Law Firm Rules

ABA Journal posts on a chain-blog of Unwritten Law Firm Rules, with each blogger adding to the last’s set of rules. I’m joining the fray here, although I’ll not be adding rules at the moment. Rather I’m interesting in what rules paralegals would add. I suspect you would provide a different, and valuable perspective, on this as is the case with most law related issues. So here’s the ABA Journal post. What rules would you add?

In a Slaw post today, blogger Dan Michaluk started listing, in no particular order, “The Dos, Don’ts and Truths of Law Firm Life.” Two of his rules:

Rule #685 Don’t hang a picture of yourself wearing a bathing suit in your office.

Rule #441 If you’re under 50 and using a fountain pen you’re trying too hard.

Bruce Carton at Legal Blog Watch quickly joined in. Two of his rules:

Rule #29 Do not send out any e-mail to “All Users” unless the building is on fire.

Rule #242 Put the bow ties away until you reach the age of 50 (or unless you grew up on Nantucket).

Then Ashby Jones at Wall Street Journal Law Blog took the bait. His rules:

Rule #207 Refrain on cufflinks unless and until you make partner. After that, use them exceptionally sparingly.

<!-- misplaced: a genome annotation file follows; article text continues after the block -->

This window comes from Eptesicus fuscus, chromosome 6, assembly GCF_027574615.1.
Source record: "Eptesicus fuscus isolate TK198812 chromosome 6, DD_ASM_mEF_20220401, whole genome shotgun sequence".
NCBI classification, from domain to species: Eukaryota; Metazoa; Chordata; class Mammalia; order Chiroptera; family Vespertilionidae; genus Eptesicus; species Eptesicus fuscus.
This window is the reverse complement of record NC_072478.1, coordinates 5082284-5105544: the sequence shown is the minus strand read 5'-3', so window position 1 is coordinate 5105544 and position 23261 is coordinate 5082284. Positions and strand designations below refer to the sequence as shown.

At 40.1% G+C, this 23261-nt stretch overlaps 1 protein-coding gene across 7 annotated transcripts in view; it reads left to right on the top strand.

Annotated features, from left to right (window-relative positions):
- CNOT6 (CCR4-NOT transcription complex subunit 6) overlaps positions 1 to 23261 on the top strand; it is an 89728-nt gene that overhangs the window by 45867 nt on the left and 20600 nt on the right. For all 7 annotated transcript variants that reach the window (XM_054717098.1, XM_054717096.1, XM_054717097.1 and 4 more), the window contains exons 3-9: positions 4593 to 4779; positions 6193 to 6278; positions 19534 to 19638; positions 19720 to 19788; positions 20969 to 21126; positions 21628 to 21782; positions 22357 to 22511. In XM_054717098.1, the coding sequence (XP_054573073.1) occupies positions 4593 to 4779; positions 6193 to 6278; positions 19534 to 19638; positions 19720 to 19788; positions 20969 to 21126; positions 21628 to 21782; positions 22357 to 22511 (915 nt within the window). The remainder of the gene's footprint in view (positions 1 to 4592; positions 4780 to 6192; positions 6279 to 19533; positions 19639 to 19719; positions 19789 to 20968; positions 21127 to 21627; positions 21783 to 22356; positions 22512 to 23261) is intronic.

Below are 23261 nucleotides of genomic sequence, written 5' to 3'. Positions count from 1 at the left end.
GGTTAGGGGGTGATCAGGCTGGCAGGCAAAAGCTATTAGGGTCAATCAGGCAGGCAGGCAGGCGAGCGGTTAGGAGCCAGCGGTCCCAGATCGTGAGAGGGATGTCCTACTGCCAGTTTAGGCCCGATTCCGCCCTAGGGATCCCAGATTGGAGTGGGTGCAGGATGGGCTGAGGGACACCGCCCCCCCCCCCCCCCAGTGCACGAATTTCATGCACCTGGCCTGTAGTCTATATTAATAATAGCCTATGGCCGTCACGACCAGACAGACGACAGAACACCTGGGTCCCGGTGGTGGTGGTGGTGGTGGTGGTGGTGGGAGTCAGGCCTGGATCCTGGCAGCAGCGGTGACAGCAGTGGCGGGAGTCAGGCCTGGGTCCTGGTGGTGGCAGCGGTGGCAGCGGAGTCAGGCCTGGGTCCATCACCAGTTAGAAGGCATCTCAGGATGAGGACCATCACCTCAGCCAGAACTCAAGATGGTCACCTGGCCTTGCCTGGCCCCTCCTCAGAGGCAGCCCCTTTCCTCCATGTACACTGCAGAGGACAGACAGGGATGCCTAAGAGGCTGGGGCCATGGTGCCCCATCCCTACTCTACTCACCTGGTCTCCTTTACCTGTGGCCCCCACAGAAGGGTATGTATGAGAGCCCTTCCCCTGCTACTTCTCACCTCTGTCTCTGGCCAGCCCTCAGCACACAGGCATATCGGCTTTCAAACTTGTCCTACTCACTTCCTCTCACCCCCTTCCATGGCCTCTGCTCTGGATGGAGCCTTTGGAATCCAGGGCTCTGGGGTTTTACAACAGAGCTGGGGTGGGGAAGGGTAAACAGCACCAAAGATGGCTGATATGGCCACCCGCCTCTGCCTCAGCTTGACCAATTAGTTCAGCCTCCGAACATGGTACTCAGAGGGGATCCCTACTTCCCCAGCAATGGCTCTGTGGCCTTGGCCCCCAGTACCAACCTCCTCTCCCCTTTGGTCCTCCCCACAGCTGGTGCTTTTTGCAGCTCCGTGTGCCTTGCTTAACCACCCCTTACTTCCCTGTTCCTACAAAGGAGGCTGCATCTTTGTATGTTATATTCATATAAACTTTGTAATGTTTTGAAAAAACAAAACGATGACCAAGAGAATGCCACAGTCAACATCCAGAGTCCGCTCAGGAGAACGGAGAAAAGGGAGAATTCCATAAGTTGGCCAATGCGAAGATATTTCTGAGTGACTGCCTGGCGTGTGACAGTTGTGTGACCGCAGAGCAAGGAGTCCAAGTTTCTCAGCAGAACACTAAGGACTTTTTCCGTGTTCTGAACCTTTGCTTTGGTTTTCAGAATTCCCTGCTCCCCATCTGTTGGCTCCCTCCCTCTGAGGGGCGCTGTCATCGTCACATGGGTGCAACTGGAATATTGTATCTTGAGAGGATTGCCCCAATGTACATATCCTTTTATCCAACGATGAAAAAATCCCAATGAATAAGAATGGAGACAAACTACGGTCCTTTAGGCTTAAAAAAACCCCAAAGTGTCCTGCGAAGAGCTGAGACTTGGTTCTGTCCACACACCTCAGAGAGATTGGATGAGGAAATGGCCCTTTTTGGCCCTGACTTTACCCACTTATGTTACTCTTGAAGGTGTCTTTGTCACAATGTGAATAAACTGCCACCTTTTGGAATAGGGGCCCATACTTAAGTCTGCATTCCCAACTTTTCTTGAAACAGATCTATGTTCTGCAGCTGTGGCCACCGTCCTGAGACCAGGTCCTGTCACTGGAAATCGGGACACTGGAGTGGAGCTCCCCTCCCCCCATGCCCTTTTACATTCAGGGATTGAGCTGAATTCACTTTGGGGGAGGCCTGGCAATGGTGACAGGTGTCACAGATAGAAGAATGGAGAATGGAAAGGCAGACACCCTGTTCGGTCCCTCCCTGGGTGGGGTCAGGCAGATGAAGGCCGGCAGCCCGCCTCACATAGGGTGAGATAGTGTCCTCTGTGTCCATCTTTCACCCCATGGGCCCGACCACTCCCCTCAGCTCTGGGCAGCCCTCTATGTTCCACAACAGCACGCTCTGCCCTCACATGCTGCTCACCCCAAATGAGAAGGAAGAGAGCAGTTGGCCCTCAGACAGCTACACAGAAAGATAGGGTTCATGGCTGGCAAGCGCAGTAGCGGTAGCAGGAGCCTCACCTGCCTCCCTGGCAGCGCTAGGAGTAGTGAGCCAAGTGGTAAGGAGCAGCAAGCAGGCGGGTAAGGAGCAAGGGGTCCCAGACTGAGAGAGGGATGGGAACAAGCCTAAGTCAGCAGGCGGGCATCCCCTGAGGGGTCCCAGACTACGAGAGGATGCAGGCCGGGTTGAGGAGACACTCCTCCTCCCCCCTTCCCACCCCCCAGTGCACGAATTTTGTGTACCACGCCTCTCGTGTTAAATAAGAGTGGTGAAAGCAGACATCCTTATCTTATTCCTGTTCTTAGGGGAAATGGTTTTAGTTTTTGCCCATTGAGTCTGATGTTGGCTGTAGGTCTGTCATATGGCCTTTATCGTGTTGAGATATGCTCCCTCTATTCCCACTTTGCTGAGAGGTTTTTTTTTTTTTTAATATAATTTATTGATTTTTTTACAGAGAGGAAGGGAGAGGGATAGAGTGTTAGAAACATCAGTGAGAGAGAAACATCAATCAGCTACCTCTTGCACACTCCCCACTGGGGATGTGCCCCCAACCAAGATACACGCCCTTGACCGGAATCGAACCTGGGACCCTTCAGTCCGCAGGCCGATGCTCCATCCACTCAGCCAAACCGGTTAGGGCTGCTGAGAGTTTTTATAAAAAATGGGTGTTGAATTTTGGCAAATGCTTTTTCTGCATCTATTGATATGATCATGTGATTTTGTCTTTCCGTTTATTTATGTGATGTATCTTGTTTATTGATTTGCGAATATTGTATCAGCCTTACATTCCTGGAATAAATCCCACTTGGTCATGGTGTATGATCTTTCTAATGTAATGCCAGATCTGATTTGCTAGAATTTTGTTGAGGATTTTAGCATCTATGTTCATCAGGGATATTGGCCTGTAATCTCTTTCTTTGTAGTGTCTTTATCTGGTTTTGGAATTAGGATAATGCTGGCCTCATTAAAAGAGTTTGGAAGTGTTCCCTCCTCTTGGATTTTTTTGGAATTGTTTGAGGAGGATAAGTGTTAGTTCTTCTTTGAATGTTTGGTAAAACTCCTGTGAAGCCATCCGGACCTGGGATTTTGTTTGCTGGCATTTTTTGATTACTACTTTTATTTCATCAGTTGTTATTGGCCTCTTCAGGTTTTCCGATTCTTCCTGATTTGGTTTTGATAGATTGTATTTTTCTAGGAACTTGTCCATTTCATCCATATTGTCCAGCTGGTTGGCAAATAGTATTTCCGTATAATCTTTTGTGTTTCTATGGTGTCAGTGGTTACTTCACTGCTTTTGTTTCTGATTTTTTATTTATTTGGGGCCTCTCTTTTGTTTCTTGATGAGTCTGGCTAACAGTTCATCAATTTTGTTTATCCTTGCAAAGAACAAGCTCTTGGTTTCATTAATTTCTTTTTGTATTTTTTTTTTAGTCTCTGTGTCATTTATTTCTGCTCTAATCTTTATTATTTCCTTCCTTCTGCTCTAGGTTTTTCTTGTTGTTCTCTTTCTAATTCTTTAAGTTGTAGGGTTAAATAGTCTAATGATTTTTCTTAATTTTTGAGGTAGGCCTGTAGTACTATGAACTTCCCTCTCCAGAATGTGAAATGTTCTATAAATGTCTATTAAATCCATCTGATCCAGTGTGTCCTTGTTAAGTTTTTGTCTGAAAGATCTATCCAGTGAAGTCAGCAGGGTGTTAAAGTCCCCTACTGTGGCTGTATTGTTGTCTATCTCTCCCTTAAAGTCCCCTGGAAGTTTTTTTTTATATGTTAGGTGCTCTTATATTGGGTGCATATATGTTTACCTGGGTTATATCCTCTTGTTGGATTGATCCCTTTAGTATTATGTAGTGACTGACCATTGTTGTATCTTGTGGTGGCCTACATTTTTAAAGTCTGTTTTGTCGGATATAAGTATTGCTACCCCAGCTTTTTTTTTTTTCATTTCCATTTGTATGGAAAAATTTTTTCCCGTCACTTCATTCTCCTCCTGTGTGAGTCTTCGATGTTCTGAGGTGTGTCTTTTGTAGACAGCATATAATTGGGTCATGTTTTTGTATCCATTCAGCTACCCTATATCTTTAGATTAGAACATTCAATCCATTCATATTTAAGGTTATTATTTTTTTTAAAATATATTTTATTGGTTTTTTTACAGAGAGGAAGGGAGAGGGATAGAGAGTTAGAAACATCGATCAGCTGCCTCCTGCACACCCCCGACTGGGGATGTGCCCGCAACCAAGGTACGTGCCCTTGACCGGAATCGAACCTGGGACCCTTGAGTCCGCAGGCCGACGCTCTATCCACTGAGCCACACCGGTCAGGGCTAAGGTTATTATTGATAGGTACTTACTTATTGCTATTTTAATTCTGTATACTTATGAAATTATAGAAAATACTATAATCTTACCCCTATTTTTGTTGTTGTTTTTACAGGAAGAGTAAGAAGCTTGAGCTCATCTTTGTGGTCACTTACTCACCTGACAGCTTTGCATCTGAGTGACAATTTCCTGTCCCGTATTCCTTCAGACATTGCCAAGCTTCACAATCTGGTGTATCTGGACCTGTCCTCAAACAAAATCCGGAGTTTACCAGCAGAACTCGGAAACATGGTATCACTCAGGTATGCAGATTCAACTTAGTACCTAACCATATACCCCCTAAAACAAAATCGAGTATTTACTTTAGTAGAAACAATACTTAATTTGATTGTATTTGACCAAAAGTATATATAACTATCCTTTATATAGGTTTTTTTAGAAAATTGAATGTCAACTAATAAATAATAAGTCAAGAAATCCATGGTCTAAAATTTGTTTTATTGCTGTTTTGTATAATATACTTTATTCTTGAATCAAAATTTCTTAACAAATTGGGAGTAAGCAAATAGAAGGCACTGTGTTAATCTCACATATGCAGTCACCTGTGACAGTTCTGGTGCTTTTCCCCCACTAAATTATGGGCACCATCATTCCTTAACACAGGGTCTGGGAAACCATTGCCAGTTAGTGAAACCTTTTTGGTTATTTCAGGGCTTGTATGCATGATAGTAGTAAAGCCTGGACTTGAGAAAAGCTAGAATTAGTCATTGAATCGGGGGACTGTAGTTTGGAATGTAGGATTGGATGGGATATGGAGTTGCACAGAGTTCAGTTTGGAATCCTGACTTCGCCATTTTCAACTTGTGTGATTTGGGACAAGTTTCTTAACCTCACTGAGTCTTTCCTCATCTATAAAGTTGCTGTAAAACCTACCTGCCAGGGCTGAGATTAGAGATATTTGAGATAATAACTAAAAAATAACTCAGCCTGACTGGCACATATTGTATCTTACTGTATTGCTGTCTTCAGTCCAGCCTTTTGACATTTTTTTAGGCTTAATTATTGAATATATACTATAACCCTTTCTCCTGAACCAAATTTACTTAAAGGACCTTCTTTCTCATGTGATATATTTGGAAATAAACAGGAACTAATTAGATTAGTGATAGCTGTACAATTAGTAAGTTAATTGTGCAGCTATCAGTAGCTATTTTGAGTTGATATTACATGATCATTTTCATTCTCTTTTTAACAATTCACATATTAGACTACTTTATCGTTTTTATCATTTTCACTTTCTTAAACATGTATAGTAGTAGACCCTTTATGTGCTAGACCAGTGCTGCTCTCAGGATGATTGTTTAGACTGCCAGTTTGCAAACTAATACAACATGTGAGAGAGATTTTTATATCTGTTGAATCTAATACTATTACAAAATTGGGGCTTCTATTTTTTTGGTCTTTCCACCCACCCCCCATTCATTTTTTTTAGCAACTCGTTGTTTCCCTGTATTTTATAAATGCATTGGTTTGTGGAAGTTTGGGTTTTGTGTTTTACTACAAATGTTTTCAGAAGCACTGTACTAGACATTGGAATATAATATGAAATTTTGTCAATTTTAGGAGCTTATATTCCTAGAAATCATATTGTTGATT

Rule #815 Don’t tell your romantic partner/spouse that colleague Jenny or Jimmy is your “work boy/girlfriend.” Even if Jenny/Jimmy is totally harmless, it’s annoying and plants insidious seeds of wonder.

We at the ABA Journal offer a couple more:

Rule #34 Don’t post and tag photos of your wasted co-workers at the firm Christmas party on Facebook.

Rule #456 Don’t fist-bump in the hallway.

Our question to you should be obvious: Fill out the list by describing your law firm rules, as many appear to still be unwritten.

Be Sociable, Share!

One Comment

  • Melissa H. says:

    1) If you want something (coffee, lunch, a snack, etc.), get it yourself. In our office, do not ask the assistant. She is too busy doing real work.
    2) There is no such thing as a scheduled fifteen minute break. Break time occurs when the Boss gets tired of working and decides to gab for awhile. Break time can last anywhere from 2 minutes to one hour, depending on how long it takes for the telephone to ring or a client to drop in.
    3) Do what you enjoy doing. If this isn’t it, find something else.

Leave a Reply